In fact, Glyn’s performance seems to have been more significant for her development as an individual professional than for the Sadler’s Wells project of reforming their local audience. Given that her engagement at the theatre was Glyn’s first serious public success, her performance as the Duchess garnered an unusual level of public attention. When Horne’s adaptation of the play was published the following year, it did not employ him as an authorising figure, but included her picture and a “Memoir of Miss Glyn” in the front matter. The advertising material on the back of the book praised the “terrible energy” and “profoundness…of pathos” of the play, but also dwelt on the “tragic power” and “well-earned fame” of Glyn herself. Inside the cover, the reader is presented (after some advertising) with a portrait of Glyn, in the position where one might expect to find the face of the dramatist, offering her an authorising figure for this printing. When she quarrelled with the management of Sadler’s Wells and departed, she took the part with her – in the sense that the Surrey theatre staged The Duchess of Malfi with her in the lead, whilst Sadler’s Wells did not produce it again for years (despite Phelps having played the male lead.)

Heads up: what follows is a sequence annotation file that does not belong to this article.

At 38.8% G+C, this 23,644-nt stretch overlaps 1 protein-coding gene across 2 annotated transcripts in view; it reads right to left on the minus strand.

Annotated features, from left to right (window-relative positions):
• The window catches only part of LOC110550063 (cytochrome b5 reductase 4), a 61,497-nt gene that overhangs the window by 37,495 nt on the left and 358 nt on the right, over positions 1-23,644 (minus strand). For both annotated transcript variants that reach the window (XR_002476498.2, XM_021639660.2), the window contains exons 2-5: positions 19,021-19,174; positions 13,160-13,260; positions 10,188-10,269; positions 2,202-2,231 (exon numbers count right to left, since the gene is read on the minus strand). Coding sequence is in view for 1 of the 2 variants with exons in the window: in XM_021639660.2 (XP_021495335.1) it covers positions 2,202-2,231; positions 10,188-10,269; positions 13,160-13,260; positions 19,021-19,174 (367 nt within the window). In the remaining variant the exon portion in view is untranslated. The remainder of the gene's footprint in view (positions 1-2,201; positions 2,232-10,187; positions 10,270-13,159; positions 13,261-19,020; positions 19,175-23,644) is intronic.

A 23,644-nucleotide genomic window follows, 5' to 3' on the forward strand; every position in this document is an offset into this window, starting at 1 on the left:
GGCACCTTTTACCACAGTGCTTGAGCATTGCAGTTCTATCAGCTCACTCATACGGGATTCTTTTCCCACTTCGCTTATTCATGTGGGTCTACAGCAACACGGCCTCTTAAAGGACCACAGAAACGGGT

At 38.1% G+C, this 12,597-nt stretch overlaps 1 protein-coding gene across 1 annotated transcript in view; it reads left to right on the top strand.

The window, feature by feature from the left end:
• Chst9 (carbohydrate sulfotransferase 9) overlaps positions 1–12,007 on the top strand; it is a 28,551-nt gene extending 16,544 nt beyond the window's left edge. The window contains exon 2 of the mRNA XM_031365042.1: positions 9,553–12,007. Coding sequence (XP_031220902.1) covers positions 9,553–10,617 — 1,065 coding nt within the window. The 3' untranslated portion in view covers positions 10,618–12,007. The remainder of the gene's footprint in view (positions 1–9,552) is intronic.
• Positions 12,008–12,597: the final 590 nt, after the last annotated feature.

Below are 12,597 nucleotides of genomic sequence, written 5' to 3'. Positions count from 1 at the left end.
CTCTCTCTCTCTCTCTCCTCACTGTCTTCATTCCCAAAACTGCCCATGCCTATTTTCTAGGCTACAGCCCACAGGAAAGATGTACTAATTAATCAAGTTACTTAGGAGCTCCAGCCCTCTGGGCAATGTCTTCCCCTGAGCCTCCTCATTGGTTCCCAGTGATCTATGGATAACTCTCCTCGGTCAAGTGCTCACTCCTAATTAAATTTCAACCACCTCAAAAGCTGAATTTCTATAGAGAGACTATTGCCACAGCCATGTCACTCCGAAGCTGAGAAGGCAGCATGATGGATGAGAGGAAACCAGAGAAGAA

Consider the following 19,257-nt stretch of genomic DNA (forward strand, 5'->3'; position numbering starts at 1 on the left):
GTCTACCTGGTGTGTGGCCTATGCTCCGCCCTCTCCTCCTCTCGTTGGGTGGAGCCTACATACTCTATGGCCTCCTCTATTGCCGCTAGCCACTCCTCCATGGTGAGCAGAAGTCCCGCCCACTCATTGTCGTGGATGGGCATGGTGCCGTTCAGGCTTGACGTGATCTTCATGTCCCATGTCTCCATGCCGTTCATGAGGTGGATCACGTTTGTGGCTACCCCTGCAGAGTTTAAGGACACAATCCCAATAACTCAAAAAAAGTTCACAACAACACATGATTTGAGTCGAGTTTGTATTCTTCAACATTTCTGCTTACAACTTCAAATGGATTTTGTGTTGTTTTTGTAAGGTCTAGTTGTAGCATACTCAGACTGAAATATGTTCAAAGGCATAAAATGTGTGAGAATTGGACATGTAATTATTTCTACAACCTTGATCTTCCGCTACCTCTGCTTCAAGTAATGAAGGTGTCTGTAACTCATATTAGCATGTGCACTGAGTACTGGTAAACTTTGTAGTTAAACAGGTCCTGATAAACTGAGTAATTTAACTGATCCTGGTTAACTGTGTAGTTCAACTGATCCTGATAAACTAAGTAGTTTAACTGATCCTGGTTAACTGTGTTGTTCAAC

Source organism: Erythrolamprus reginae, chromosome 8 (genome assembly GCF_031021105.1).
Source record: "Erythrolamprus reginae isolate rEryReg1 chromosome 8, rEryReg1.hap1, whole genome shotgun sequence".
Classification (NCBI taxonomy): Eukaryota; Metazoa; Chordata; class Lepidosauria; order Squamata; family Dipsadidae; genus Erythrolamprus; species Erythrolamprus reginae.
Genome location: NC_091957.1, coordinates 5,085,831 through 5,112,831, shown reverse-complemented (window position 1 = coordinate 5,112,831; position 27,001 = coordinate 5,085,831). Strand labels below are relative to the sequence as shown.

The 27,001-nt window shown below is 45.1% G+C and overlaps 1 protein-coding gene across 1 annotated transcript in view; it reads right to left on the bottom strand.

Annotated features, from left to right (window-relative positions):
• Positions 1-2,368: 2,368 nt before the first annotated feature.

Most significantly for our examination of how this performance situated Glyn as a professional who had to negotiate perceptions of her public and private personae, this disagreement took place in public. In fact, Glyn made sure it became public because she wrote a letter to the editor of The Daily News, asking:
SIR – As the press is the great court of appeal, sitting constantly for the public in all matters of wrong, may I claim the privilege of your columns to lay before your readers an account of the circumstances under which quit the boards of Sadler’s Wells Theatre?